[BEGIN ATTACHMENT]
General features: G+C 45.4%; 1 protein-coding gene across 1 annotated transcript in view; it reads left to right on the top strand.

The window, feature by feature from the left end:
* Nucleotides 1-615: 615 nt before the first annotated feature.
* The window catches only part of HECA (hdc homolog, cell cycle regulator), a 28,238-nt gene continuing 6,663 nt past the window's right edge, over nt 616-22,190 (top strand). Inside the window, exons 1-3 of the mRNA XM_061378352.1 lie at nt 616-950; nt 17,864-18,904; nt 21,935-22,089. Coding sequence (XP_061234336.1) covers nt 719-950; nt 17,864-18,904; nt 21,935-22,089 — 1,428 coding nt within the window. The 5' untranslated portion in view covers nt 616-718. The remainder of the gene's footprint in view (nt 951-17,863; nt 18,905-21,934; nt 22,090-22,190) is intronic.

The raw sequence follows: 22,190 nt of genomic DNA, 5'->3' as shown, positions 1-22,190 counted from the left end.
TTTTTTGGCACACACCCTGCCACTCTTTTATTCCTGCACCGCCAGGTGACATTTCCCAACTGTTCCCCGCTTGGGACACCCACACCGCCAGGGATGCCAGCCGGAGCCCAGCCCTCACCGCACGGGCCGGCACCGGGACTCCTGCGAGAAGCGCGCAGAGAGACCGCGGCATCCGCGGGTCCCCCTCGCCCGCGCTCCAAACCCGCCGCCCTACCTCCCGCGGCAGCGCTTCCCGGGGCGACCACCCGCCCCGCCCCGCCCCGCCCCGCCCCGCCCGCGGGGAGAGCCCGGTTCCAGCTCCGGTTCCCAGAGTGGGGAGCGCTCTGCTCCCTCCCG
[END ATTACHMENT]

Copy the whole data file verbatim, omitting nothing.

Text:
General features: G+C 45.4%; 1 protein-coding gene across 1 annotated transcript in view; it reads left to right on the top strand.

The window, feature by feature from the left end:
* Nucleotides 1-615: 615 nt before the first annotated feature.
* The window catches only part of HECA (hdc homolog, cell cycle regulator), a 28,238-nt gene continuing 6,663 nt past the window's right edge, over nt 616-22,190 (top strand). Inside the window, exons 1-3 of the mRNA XM_061378352.1 lie at nt 616-950; nt 17,864-18,904; nt 21,935-22,089. Coding sequence (XP_061234336.1) covers nt 719-950; nt 17,864-18,904; nt 21,935-22,089 — 1,428 coding nt within the window. The 5' untranslated portion in view covers nt 616-718. The remainder of the gene's footprint in view (nt 951-17,863; nt 18,905-21,934; nt 22,090-22,190) is intronic.

The raw sequence follows: 22,190 nt of genomic DNA, 5'->3' as shown, positions 1-22,190 counted from the left end.
TTTTTTGGCACACACCCTGCCACTCTTTTATTCCTGCACCGCCAGGTGACATTTCCCAACTGTTCCCCGCTTGGGACACCCACACCGCCAGGGATGCCAGCCGGAGCCCAGCCCTCACCGCACGGGCCGGCACCGGGACTCCTGCGAGAAGCGCGCAGAGAGACCGCGGCATCCGCGGGTCCCCCTCGCCCGCGCTCCAAACCCGCCGCCCTACCTCCCGCGGCAGCGCTTCCCGGGGCGACCACCCGCCCCGCCCCGCCCCGCCCCGCCCCGCCCGCGGGGAGAGCCCGGTTCCAGCTCCGGTTCCCAGAGTGGGGAGCGCTCTGCTCCCTCCCG